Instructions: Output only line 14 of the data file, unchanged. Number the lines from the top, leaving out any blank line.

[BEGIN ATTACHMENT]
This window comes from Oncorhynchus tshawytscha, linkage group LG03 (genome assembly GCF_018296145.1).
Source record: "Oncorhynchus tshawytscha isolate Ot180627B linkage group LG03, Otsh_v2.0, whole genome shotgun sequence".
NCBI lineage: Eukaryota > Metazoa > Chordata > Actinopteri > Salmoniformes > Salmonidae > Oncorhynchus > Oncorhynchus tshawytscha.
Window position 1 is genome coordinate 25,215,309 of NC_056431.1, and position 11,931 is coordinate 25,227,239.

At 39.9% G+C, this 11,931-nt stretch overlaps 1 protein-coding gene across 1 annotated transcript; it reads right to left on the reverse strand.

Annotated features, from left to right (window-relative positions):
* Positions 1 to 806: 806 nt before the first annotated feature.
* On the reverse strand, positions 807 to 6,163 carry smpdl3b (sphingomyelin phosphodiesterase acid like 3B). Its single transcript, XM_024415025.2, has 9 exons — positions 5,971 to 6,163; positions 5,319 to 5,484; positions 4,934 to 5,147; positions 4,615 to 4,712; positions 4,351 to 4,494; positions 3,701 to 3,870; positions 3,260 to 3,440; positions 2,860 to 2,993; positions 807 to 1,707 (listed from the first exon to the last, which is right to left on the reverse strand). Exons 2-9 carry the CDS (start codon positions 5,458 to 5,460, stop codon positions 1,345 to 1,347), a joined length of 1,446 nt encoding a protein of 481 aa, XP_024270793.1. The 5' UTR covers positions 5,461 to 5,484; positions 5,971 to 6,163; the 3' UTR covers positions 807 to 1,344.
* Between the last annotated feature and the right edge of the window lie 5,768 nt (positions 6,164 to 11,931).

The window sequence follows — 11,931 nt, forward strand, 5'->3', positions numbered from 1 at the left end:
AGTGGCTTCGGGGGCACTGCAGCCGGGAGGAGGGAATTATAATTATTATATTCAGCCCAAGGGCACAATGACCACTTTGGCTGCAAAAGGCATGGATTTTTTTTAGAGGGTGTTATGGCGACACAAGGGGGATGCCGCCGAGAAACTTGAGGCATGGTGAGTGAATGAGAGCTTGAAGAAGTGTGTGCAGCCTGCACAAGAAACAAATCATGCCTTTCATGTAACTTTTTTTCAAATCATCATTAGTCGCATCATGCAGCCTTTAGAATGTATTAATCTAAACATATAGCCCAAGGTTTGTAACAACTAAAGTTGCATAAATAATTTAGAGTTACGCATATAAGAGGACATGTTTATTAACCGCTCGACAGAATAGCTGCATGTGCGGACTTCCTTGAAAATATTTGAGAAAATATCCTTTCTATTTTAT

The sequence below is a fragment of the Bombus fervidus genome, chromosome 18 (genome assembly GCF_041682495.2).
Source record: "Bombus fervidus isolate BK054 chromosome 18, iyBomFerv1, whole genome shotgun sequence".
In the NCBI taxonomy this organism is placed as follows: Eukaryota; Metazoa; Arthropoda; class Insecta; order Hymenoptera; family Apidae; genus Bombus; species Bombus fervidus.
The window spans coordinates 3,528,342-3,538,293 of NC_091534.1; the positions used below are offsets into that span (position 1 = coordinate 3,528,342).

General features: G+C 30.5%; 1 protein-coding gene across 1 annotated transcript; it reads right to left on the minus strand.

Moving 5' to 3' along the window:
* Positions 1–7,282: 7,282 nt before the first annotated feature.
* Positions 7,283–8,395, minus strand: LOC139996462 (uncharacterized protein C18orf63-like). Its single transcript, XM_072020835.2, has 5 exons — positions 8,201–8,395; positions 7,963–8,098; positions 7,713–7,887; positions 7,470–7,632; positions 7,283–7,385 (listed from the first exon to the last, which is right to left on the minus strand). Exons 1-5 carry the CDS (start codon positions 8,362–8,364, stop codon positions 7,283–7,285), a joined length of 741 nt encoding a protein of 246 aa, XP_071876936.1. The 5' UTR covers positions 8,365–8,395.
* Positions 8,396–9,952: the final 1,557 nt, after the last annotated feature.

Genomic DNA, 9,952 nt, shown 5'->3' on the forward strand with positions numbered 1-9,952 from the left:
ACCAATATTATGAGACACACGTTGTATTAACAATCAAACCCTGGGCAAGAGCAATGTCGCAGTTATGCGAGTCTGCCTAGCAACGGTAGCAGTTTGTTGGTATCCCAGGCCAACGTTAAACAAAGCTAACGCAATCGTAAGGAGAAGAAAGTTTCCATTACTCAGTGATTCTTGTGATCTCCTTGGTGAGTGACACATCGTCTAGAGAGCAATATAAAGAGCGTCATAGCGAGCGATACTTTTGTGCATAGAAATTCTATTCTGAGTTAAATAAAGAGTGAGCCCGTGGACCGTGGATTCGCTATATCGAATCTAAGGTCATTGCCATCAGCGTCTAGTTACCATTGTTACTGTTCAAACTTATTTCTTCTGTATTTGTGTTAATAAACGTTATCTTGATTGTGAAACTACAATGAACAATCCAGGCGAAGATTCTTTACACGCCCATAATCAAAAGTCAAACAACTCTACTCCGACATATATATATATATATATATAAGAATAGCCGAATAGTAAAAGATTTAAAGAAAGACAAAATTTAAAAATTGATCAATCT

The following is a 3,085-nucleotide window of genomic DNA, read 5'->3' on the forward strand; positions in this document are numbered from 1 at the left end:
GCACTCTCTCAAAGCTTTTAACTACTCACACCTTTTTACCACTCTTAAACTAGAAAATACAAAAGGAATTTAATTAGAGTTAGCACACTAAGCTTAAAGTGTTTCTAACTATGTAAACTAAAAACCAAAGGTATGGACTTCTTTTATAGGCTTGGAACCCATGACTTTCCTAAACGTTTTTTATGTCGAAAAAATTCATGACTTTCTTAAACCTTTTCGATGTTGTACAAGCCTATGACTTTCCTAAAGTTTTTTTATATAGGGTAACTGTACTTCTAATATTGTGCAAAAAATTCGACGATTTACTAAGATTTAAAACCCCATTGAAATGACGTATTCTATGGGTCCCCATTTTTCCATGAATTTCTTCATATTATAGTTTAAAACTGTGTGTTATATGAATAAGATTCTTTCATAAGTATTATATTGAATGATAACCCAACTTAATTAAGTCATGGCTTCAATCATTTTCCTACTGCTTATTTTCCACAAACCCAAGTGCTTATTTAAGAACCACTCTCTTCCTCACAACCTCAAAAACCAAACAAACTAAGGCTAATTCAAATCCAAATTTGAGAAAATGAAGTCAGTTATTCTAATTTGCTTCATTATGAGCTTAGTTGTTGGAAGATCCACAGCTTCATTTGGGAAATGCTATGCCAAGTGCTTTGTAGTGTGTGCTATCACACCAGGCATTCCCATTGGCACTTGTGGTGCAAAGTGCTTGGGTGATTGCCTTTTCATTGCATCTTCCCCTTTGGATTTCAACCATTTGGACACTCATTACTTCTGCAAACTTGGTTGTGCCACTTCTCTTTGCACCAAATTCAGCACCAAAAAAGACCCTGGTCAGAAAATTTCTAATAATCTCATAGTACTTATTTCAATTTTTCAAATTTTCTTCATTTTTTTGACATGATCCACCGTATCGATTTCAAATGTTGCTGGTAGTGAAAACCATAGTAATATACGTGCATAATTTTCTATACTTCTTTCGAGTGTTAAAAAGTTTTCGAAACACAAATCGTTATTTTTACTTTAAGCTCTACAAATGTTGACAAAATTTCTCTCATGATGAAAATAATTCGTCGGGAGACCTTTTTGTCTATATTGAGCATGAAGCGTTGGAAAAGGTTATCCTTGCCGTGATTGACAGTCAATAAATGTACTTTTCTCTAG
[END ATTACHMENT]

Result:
In the NCBI taxonomy this organism is placed as follows: Eukaryota; Metazoa; Arthropoda; class Insecta; order Hymenoptera; family Apidae; genus Bombus; species Bombus fervidus.